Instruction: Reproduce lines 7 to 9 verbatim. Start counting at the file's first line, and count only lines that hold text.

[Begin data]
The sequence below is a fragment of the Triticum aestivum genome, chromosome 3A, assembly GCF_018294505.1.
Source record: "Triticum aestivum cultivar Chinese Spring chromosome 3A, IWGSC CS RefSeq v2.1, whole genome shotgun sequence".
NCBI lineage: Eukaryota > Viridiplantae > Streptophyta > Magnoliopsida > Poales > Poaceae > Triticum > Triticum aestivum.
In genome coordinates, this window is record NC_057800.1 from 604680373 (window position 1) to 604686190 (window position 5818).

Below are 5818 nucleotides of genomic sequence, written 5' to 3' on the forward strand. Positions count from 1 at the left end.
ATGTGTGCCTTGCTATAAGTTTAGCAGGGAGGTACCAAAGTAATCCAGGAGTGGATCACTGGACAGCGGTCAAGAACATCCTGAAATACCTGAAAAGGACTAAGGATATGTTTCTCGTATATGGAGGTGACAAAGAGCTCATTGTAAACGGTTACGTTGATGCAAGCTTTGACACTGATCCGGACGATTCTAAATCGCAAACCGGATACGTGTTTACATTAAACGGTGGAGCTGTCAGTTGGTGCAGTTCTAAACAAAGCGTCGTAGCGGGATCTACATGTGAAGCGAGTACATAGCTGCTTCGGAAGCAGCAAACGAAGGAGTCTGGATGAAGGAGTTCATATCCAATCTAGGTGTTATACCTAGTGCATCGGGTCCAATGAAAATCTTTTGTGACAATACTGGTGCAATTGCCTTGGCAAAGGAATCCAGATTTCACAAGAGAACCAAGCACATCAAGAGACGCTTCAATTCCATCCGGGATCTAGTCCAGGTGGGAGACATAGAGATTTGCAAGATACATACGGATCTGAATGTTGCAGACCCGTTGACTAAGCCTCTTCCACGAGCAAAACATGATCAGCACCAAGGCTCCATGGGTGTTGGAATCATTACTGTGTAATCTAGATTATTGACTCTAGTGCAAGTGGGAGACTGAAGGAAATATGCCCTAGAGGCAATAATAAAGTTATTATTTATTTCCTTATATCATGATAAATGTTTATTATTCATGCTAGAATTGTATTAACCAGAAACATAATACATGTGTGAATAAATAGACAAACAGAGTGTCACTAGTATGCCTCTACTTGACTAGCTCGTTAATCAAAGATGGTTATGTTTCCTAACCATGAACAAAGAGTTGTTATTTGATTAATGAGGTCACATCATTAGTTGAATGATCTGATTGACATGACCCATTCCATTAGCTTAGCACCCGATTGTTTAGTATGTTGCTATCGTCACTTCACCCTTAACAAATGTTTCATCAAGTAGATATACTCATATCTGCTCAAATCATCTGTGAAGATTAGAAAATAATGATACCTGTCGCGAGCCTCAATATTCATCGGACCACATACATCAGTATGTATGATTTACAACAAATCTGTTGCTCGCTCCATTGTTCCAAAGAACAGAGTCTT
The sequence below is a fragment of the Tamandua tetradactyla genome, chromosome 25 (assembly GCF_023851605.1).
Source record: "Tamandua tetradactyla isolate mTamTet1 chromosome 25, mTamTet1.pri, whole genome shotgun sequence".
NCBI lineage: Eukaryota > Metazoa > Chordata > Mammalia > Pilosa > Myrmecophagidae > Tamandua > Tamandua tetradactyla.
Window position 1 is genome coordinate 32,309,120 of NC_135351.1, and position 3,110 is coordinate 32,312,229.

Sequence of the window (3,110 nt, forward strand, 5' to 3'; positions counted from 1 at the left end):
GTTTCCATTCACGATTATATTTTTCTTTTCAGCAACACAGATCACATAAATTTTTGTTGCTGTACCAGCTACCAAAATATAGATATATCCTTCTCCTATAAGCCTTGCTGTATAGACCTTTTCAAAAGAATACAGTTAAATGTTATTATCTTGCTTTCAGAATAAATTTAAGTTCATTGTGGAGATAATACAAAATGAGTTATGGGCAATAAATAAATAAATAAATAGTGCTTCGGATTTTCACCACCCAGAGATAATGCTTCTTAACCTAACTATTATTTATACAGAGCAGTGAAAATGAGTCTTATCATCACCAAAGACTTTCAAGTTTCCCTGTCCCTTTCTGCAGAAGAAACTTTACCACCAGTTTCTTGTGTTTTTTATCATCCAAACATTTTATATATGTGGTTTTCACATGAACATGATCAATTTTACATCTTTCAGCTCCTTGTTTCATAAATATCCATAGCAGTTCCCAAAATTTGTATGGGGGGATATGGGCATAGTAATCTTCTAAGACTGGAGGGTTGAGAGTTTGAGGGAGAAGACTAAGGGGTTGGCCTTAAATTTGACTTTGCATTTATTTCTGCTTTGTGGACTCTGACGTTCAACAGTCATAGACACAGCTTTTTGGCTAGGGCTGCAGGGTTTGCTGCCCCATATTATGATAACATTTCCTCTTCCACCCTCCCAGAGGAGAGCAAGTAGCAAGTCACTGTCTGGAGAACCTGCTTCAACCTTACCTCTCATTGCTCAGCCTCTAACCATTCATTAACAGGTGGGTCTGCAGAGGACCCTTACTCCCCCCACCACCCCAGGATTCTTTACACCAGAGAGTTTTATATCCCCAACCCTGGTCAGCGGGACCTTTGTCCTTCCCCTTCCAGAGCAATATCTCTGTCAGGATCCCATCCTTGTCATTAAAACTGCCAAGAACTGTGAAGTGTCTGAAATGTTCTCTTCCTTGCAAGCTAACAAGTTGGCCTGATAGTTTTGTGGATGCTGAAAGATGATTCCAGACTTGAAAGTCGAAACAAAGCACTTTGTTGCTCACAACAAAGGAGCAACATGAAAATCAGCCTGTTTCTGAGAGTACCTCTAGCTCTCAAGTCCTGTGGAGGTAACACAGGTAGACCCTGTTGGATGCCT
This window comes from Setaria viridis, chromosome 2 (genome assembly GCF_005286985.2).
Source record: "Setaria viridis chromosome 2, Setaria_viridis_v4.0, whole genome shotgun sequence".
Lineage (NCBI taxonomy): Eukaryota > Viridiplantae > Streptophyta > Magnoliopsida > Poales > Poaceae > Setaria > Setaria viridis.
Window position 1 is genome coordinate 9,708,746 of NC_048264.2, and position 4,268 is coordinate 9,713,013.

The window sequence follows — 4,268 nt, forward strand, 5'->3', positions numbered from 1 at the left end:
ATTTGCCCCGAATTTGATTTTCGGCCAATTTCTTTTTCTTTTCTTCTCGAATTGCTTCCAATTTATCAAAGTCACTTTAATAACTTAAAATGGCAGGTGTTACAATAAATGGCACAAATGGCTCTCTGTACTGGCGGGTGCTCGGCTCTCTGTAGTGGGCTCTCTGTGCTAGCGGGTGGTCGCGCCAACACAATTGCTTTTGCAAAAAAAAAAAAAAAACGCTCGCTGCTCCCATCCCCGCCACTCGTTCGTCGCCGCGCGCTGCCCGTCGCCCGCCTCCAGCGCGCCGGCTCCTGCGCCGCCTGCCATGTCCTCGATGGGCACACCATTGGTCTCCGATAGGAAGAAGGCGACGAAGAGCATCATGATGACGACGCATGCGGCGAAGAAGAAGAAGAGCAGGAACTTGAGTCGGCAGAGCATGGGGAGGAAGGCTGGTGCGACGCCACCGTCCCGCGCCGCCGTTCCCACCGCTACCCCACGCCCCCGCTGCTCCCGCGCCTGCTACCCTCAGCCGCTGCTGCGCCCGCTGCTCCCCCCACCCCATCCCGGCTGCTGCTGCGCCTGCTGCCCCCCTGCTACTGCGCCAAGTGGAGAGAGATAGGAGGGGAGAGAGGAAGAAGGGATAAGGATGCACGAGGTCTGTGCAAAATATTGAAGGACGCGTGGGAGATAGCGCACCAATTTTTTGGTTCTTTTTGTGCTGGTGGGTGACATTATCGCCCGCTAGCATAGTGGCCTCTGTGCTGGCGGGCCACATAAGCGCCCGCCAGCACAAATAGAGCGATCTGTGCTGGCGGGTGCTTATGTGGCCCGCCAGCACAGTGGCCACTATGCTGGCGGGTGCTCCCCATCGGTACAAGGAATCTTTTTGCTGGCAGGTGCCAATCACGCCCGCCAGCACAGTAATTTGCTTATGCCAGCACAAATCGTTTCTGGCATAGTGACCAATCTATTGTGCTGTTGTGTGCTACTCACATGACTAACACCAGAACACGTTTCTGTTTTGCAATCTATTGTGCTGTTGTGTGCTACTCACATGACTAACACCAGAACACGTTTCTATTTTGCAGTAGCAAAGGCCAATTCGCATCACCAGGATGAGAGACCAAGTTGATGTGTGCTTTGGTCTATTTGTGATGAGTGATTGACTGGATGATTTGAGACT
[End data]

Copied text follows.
The sequence below is a fragment of the Tamandua tetradactyla genome, chromosome 25 (assembly GCF_023851605.1).
Source record: "Tamandua tetradactyla isolate mTamTet1 chromosome 25, mTamTet1.pri, whole genome shotgun sequence".
NCBI lineage: Eukaryota > Metazoa > Chordata > Mammalia > Pilosa > Myrmecophagidae > Tamandua > Tamandua tetradactyla.